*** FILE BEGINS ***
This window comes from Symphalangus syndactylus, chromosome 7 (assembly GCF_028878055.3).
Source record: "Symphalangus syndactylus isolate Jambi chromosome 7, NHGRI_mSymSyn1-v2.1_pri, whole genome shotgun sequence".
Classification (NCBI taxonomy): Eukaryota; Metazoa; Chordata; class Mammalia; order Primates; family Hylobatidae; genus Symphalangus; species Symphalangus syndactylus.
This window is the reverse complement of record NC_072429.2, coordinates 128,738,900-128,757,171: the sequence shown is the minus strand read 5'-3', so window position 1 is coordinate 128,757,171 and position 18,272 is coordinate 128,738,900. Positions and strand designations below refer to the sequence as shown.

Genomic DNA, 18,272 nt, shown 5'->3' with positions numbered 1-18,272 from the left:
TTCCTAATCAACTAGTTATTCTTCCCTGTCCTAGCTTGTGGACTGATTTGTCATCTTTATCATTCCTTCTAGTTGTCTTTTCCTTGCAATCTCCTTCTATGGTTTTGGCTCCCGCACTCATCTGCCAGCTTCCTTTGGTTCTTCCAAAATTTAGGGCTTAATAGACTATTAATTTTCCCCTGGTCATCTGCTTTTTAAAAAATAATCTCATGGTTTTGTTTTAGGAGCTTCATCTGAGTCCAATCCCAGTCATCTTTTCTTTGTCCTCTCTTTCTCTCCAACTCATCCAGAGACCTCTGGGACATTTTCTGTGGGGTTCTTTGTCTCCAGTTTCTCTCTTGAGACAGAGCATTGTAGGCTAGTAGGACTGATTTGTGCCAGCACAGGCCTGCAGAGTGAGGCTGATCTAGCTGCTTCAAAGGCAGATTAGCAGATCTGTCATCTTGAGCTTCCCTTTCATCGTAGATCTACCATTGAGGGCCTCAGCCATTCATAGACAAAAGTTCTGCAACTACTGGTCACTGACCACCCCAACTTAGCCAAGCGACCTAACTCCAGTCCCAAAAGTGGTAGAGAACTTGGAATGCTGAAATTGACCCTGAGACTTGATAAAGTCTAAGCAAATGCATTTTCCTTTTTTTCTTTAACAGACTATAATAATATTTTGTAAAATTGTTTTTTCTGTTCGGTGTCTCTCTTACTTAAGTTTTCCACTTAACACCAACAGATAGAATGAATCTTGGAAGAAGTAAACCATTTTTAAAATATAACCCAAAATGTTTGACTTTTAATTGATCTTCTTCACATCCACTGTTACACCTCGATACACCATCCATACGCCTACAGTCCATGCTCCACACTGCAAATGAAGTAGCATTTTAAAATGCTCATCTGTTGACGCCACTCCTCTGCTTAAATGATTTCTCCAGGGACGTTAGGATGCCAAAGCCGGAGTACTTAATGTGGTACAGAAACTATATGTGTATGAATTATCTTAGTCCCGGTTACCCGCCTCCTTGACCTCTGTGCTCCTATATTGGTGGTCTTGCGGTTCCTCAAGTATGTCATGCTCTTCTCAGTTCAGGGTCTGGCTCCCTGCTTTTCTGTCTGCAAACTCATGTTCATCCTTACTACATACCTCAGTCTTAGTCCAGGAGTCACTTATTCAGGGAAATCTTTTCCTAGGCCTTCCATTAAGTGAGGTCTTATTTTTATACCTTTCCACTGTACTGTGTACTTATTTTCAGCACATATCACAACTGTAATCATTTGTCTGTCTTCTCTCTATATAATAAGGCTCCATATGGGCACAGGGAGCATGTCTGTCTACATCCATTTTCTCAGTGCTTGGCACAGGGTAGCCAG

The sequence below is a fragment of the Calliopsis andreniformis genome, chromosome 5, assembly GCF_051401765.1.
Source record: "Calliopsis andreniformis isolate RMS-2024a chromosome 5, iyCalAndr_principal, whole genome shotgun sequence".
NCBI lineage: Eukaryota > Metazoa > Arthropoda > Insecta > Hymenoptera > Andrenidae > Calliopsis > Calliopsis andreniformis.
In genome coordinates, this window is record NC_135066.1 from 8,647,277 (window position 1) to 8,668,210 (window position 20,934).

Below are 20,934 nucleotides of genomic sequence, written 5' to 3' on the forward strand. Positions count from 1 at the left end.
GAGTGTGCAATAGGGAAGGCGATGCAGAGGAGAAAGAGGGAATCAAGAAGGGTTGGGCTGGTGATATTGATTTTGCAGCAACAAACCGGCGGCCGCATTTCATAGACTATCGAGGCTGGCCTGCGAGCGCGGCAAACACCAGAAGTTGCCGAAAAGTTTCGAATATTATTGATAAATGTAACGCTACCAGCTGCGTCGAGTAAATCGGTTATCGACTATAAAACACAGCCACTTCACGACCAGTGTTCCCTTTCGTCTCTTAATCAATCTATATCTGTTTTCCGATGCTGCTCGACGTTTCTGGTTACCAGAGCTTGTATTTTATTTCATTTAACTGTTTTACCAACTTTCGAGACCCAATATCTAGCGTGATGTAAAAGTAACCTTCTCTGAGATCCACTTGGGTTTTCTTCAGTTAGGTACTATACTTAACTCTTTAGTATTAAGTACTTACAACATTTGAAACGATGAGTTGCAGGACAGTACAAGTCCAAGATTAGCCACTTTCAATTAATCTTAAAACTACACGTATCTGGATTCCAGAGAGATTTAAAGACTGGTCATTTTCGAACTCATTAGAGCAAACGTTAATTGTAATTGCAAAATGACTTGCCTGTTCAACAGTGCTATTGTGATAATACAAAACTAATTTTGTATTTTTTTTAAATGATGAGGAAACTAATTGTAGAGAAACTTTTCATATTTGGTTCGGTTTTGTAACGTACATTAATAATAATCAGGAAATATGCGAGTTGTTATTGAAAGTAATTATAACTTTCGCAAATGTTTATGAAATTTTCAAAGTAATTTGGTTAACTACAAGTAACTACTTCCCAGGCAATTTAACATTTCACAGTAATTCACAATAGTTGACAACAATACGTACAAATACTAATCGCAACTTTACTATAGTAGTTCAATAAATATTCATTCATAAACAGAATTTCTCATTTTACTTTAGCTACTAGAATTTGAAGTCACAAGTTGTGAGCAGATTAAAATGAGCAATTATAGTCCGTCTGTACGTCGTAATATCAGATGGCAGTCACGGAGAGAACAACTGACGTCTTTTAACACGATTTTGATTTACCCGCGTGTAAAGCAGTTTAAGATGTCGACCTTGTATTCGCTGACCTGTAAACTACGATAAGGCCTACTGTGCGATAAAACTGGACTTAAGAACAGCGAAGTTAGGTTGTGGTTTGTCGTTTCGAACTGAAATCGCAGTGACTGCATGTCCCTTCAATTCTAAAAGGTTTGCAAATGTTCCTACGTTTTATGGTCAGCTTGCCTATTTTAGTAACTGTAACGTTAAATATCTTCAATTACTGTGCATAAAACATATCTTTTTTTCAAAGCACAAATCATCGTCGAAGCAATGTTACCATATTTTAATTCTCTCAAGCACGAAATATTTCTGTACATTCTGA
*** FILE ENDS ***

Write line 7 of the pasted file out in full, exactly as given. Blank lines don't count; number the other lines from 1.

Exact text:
The sequence below is a fragment of the Calliopsis andreniformis genome, chromosome 5, assembly GCF_051401765.1.